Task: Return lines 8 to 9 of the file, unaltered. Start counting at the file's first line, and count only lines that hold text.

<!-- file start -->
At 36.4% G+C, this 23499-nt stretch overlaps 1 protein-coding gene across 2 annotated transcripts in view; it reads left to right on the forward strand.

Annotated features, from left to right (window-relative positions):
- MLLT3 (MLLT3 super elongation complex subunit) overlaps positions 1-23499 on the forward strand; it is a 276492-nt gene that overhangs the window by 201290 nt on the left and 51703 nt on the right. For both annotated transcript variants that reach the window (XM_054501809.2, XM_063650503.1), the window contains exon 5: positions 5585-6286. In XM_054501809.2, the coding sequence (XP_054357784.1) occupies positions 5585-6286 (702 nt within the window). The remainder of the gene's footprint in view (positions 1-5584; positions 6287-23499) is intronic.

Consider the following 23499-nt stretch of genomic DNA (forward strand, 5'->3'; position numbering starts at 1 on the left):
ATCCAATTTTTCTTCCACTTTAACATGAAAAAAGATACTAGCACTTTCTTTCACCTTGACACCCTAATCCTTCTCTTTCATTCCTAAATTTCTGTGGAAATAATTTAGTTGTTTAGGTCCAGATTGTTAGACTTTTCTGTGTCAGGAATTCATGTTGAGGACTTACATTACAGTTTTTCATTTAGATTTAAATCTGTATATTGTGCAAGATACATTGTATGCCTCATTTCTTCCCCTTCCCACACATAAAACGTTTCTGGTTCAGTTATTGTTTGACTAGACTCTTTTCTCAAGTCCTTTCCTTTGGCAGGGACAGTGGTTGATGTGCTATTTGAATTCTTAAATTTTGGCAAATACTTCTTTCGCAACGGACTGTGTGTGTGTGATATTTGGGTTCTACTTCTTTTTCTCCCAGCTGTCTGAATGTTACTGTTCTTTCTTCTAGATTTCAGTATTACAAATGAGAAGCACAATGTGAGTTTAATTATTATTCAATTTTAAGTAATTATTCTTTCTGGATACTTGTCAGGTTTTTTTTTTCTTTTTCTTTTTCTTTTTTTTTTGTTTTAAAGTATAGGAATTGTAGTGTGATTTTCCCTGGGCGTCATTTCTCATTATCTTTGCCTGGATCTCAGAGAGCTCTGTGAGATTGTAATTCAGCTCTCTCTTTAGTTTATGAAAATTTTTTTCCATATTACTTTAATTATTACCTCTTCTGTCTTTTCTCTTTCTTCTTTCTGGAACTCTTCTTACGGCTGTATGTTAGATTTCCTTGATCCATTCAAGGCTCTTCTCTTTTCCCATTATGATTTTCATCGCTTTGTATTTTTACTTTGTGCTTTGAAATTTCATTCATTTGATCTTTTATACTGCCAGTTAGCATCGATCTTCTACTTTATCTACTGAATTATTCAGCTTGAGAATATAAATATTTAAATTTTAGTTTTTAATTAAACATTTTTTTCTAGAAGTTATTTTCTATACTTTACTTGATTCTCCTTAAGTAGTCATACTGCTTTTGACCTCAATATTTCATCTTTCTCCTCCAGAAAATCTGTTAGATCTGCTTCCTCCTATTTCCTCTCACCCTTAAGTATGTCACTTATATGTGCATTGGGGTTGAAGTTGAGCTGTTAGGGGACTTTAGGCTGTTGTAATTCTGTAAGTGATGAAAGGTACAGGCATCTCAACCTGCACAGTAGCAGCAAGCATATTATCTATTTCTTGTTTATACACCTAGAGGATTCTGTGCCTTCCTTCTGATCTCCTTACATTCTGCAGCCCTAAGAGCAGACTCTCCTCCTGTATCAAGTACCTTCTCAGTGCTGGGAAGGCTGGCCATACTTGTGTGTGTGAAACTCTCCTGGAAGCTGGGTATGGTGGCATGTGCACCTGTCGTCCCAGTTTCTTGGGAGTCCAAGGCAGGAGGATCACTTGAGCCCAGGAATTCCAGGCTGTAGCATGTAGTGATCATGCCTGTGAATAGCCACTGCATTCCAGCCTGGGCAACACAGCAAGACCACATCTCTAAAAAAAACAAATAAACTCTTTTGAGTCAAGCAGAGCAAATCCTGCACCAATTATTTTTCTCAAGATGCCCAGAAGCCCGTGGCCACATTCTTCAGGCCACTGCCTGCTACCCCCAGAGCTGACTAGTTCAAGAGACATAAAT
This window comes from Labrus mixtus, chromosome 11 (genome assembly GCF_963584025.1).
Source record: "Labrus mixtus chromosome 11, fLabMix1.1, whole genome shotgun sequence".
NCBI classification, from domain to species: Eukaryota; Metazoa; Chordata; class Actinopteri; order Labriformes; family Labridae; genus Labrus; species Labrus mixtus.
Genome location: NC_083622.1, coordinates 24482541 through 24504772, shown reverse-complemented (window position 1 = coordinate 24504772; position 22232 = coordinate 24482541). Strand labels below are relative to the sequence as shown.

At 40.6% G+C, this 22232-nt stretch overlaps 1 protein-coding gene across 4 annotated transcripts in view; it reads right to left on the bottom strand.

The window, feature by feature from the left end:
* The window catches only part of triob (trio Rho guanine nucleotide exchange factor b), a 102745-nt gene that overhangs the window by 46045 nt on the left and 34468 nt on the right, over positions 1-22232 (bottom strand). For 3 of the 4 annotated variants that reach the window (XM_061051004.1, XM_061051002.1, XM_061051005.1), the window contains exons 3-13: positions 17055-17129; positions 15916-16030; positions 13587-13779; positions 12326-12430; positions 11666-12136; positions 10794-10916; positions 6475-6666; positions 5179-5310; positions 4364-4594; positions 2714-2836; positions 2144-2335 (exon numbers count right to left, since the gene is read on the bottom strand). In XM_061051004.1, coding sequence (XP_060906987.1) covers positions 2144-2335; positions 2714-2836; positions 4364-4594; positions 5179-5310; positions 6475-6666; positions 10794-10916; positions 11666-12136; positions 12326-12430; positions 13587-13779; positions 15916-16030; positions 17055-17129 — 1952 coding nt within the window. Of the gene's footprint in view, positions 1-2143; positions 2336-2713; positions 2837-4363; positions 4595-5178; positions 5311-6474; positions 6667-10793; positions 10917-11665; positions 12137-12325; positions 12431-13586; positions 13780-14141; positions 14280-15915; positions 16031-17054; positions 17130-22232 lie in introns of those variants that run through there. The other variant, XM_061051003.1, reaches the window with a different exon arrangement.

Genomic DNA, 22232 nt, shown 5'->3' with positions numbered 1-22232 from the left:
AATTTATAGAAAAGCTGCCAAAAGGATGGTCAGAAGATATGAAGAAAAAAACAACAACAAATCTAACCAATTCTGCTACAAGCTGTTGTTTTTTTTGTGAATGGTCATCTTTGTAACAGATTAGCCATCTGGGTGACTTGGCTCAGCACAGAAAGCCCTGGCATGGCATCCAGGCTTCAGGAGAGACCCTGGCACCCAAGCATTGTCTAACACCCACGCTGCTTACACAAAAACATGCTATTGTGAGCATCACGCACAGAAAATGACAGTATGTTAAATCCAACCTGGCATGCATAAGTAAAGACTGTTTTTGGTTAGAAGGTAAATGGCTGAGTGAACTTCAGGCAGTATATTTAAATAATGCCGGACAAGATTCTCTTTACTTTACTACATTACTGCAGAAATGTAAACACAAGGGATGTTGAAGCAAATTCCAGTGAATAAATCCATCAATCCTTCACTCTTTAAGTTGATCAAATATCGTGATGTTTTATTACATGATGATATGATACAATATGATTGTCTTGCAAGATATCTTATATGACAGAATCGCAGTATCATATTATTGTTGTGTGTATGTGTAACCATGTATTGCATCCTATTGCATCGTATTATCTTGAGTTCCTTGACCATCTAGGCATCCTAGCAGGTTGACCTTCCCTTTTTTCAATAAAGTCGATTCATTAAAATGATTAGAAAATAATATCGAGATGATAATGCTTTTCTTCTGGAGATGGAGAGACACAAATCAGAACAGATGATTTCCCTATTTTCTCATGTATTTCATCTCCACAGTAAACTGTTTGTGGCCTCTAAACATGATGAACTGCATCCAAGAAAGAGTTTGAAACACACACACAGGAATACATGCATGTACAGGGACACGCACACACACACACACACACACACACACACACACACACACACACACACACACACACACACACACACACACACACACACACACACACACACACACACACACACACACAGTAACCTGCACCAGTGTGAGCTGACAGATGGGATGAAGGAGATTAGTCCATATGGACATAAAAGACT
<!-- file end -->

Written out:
NCBI classification, from domain to species: Eukaryota; Metazoa; Chordata; class Actinopteri; order Labriformes; family Labridae; genus Labrus; species Labrus mixtus.
Genome location: NC_083622.1, coordinates 24482541 through 24504772, shown reverse-complemented (window position 1 = coordinate 24504772; position 22232 = coordinate 24482541). Strand labels below are relative to the sequence as shown.